UGA Extension Office

Our Impact

Making A Difference in Our County

We're working hard for the citizens we serve. Here are some examples of successful projects from the past year:

REDUCING FOODBORNE ILLNESS RISKS THROUGH TRAINING

Nine farmers attended the “Enhancing the Safety of Locally Grown Produce” course offered to farmers market vendors in collaboration with Extension Foods Specialist Judy Harrison. As a result of the training, when comparing levels of knowledge before and after the session, 100 percent of farmers increased their knowledge of how the use of manure, harvest and storage practices, and the conditions during transport to market, can affect produce safety. Eighty-three percent increased their knowledge of how land that is used to grow produce can affect the crops' safety. Sixty-seven percent increased their knowledge of how the water used with produce, as well as farm worker hygiene, can affect produce safety. The safe practices these farmers learned can reduce costs associated with foodborne illnesses, prevent devastating losses to farmers and help local agricultural markets and businesses continue to flourish, thus boosting local economies and the reputation of Georgia products. Through the program, nine market vendors were trained in food safety practices. The Extension office also conducted a Freezer Meals for Busy Families program with the board of commissioners human resources office.”

SCIENCE EDUCATION THROUGH

4-H To provide science education beyond elementary school, Paulding County 4-H offered two science-based judging teams – forestry judging and poultry judging – that aided students in building science content knowledge, developing critical-thinking skills and improving their confidence. These teams gained science knowledge and placed well at district and area contests. The Senior Forestry Judging Team placed second at the district competition and ninth at the state contest. The Senior Poultry Judging teams placed first and fourth at the area contest. Senior Team A advanced to the state competition, where they placed fifth. Four 4-H’ers represented Paulding County at 4-H State Congress, and Paulding County had one Master 4-H’er. Paulding County 4-H’ers were state winners of the Georgia 4-H Food Challenge and the third place national team at the Texas State Fair. The 4-H staff conducted science, technology, engineering and math (STEM) programming, and 3,283 second- through fourth-grade students were reached through science-resource-guide programming.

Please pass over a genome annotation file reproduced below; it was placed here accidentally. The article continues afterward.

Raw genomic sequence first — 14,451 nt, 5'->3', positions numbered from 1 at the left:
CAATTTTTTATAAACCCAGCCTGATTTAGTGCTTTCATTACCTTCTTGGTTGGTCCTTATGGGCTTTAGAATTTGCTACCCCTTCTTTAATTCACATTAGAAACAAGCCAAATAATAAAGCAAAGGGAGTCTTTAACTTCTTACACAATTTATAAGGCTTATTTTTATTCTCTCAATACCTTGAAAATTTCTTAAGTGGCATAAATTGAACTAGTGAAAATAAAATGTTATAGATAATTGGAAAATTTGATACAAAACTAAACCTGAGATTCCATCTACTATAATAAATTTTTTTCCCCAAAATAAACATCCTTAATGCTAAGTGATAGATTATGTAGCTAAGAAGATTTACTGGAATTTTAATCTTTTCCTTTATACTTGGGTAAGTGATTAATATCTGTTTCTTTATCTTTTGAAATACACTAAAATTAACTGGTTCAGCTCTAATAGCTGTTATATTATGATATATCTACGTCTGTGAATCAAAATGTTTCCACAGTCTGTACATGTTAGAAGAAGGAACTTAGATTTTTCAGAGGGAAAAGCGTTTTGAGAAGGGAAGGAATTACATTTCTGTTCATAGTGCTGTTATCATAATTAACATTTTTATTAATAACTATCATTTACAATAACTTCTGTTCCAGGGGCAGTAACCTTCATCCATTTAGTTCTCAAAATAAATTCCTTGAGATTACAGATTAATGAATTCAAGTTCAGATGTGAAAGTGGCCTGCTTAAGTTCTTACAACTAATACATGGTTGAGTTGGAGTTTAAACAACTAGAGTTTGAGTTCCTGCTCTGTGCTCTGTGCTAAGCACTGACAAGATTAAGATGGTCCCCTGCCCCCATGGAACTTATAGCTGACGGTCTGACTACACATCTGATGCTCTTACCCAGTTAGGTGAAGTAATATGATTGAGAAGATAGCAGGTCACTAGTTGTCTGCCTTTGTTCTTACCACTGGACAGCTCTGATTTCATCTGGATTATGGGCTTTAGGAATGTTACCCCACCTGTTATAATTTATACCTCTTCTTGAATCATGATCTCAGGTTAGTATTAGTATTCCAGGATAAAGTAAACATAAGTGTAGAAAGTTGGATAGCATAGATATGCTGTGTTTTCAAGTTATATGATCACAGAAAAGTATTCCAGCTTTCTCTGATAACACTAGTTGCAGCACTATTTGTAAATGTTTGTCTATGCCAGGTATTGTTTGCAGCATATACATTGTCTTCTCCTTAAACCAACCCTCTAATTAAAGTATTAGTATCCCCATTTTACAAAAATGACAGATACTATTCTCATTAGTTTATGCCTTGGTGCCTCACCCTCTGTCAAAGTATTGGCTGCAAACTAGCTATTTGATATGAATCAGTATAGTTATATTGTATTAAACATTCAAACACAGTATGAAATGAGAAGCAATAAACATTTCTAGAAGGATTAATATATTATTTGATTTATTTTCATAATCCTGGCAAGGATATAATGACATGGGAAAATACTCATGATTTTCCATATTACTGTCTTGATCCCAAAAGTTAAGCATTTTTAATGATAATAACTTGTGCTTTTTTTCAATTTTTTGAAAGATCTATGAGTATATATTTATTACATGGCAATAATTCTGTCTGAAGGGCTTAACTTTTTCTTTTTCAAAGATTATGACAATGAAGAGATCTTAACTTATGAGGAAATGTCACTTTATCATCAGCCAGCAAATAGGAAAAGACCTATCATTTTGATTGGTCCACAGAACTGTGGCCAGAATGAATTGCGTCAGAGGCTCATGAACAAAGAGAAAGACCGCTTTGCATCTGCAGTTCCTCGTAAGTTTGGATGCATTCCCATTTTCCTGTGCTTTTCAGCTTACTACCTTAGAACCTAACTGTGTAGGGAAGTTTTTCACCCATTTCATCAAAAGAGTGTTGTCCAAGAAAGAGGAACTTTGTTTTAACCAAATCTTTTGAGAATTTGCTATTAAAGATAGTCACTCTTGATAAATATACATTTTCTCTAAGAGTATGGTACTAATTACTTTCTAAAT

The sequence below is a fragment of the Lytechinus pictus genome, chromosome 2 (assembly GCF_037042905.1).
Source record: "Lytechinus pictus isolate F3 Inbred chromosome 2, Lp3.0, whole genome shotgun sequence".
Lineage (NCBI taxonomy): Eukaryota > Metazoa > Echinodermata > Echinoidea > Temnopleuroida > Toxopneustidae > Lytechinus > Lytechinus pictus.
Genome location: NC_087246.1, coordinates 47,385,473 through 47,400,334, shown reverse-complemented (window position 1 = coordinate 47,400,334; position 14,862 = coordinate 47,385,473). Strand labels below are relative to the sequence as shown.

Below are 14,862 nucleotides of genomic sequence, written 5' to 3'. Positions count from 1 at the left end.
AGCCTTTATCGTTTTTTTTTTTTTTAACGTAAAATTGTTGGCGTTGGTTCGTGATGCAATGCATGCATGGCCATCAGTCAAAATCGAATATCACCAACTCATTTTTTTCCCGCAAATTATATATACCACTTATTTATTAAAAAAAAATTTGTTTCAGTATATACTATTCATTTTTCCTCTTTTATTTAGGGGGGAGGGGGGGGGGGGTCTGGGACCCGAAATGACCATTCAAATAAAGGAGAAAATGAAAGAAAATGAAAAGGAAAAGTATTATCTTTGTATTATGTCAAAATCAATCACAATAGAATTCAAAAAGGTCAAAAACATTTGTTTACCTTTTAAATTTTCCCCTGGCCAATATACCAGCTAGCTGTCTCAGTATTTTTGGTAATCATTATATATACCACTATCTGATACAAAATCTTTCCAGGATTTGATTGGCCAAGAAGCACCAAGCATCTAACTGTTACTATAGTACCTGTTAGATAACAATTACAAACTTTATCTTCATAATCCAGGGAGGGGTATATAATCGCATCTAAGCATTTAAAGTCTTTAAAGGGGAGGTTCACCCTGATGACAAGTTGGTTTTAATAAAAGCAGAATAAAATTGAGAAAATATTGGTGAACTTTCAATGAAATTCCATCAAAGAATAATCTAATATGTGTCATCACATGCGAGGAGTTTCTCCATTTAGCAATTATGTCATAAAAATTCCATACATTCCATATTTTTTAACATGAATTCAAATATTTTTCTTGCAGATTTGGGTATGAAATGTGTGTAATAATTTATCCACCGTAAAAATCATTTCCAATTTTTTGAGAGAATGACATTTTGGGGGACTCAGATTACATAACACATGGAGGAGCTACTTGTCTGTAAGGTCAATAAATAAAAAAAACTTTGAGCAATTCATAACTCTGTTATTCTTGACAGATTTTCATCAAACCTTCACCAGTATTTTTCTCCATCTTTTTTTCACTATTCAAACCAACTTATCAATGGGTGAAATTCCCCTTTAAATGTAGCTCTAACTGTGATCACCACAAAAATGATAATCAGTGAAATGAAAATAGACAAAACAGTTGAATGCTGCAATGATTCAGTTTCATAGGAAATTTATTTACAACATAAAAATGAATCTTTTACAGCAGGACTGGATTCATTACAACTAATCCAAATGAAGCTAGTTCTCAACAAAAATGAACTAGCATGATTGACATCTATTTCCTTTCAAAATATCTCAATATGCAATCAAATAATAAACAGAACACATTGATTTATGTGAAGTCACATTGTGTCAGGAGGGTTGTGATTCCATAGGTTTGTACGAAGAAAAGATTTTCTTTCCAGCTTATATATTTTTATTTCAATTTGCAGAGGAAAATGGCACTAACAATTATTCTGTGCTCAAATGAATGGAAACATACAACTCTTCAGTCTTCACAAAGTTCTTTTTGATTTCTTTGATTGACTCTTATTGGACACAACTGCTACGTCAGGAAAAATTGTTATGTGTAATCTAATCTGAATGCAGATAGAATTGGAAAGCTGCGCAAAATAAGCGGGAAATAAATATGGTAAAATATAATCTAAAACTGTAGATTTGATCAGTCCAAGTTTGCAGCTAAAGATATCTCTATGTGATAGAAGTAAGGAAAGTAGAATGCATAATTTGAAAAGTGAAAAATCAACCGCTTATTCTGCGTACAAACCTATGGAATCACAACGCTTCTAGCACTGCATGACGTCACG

HIGH TUNNELS OFFER GROWING OPTIONS

The agent organized a High Tunnel Vegetable Production Field Day, attended by 20 new and beginning farmers, to showcase environmentally sustainable growing practices on small farms with high tunnels. Instructors were UGA Extension specialists, representatives from the UGA Small Business Development Center, the U.S. Department of Agriculture Natural Resources Conservation Service, and Rolling Hills Resource Conservation and Development Council. In a follow-up survey, 40 percent of respondents said that they added cover crops to their rotations as a result of what they learned at the field day, and others said that they were able to use the information to adapt and improve their practices. Twenty-five percent of respondents indicated that they would spend more time planning their crop rotation in order to extend their growing season. As a result of the field day, participants began implementing new practices to improve their production and to improve practices for soil health and fertility. The Extension office conducted 74 programs and events relating to water conservation, horticulture, farming and gardening to make a total 3,600 contacts. The office conducted training to provide continuing education units to pesticide applicators in coordination with the Georgia Department of Agriculture. The office also conducted a Rivers Alive Cleanup in cooperation with the Paulding County Water Authority.

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